Paul Kedrosky is not an educator per se. He’s an economist, venture capitalist, and MIT fellow who calls himself a “frustrated normal with a penchant for thinking about risk and unintended consequences in complex systems.” But he is one of those who are suddenly worried about our collective future, Tweeter yesterday: “[S]Shame on OpenAI for launching this pocket nuke without restrictions into an unprepared society. Kedrosky wrote, “Obviously I think ChatGPT (and its ilk) should be removed immediately. And, if ever reintroduced, only with strict restrictions.
We spoke with him yesterday about some of his concerns and why he thinks OpenAI is driving what he considers the “most disruptive change the US economy has seen in 100 years.” , and not in a good way.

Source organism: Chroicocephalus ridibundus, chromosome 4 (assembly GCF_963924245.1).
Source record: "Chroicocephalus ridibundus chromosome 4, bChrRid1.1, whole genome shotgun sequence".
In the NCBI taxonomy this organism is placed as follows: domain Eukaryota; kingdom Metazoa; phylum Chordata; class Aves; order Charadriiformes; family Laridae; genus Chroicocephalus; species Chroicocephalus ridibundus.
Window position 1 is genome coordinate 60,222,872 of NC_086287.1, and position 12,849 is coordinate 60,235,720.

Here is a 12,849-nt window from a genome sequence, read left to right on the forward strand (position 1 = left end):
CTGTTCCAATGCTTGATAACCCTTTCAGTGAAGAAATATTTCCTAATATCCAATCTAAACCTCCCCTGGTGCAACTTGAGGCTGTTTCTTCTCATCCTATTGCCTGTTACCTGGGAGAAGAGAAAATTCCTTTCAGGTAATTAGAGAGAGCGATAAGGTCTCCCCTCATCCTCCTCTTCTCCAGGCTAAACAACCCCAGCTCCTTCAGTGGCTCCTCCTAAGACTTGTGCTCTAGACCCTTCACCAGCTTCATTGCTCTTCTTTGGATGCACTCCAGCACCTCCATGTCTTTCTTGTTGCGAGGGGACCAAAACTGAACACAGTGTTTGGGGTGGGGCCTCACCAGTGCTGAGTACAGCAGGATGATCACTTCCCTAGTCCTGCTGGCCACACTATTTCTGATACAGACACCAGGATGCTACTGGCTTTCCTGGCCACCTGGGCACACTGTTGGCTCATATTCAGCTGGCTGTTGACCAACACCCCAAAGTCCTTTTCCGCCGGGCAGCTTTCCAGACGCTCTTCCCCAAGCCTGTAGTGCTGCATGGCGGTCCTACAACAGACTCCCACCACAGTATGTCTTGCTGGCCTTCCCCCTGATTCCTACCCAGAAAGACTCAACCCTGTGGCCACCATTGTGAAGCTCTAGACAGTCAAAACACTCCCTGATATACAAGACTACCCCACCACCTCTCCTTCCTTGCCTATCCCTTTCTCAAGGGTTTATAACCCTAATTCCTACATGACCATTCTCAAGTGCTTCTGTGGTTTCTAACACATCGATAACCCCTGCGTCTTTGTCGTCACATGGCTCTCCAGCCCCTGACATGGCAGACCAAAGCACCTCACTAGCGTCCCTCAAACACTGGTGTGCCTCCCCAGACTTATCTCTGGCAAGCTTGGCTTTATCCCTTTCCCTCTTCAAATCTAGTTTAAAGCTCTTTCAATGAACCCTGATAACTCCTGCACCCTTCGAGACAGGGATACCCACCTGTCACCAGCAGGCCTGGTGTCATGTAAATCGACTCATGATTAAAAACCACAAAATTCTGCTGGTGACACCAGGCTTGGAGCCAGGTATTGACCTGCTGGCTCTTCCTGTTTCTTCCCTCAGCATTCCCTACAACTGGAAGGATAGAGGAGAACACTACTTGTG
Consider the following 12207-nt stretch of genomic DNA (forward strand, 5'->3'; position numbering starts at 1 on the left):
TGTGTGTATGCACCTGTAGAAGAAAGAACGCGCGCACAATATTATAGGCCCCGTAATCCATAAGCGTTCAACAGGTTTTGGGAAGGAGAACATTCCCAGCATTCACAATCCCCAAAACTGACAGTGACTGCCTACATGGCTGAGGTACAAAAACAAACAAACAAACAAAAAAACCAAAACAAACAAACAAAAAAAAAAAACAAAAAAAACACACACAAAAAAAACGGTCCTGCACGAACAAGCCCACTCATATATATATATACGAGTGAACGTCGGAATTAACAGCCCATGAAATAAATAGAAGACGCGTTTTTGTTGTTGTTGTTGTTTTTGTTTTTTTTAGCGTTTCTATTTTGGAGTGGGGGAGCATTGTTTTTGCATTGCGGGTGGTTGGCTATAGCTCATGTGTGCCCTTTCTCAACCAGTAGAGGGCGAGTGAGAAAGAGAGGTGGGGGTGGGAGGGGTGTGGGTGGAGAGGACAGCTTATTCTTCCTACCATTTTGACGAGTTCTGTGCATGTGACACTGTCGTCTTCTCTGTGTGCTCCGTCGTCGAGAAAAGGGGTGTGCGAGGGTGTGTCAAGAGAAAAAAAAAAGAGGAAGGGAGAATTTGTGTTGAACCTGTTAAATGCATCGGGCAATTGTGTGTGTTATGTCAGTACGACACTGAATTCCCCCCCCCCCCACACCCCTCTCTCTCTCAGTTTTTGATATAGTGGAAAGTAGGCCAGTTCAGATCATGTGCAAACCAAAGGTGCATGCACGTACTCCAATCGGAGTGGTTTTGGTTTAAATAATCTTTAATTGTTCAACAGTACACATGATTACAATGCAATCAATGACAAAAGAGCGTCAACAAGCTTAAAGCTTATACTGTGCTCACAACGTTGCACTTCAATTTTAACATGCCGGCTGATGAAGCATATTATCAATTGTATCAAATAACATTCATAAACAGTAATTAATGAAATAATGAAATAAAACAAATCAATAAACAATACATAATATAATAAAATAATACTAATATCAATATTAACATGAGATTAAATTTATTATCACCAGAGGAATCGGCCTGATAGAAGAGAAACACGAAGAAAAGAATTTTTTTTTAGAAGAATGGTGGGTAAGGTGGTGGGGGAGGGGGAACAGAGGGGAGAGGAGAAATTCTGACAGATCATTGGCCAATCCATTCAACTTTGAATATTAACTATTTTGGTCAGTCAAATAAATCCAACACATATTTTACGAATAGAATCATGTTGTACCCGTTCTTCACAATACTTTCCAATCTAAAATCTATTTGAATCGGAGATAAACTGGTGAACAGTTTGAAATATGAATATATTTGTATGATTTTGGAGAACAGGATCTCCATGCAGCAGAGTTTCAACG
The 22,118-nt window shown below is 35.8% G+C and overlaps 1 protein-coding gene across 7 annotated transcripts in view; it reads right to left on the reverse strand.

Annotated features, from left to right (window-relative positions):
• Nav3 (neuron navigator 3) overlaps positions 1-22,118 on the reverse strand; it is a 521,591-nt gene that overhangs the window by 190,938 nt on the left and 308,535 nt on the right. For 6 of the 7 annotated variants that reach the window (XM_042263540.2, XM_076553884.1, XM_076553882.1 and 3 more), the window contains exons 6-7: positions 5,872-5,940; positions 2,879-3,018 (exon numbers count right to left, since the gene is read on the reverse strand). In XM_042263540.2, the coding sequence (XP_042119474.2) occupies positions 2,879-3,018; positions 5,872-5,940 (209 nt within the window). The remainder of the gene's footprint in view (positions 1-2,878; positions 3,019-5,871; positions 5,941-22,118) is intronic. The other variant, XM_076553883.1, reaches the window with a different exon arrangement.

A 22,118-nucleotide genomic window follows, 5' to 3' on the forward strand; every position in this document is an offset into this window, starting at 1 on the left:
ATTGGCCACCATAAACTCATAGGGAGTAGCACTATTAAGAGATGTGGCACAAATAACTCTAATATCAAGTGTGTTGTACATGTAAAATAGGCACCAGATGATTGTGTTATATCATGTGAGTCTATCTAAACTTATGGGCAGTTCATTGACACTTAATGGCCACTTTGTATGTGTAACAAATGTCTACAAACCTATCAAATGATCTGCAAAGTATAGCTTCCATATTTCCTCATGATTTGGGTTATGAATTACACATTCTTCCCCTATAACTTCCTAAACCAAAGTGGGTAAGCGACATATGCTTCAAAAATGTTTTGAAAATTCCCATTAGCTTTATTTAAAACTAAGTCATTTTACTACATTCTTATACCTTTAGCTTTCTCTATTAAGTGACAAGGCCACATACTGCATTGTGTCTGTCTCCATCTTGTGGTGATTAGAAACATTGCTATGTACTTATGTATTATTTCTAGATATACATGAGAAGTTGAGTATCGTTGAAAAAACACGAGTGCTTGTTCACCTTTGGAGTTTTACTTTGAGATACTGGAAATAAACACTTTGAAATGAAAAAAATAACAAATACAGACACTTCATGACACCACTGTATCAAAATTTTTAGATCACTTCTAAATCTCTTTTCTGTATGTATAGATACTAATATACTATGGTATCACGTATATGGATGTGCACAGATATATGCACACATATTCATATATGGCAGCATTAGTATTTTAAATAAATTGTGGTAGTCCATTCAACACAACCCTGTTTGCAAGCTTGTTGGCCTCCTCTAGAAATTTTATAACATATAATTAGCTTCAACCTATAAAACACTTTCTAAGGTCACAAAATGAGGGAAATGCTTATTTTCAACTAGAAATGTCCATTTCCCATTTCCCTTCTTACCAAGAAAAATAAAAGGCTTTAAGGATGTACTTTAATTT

Our chat has been edited for length and clarity.
TC: ChatGPT was released last Wednesday. What triggered your reaction on Twitter?
PK: I’ve played around with these conversational UIs and AI services in the past, and obviously that’s a huge step forward. And what particularly disturbed me here was the flippant brutality of it, with massive consequences for a multitude of different activities. These aren’t just the obvious ones, like high school essay writing, but in just about any area where there’s grammar – [meaning] an organized way of expressing oneself. It could be software engineering, high school term papers, legal papers. All are easily eaten by this ravenous beast and spat out without compensation for whatever was used to train it.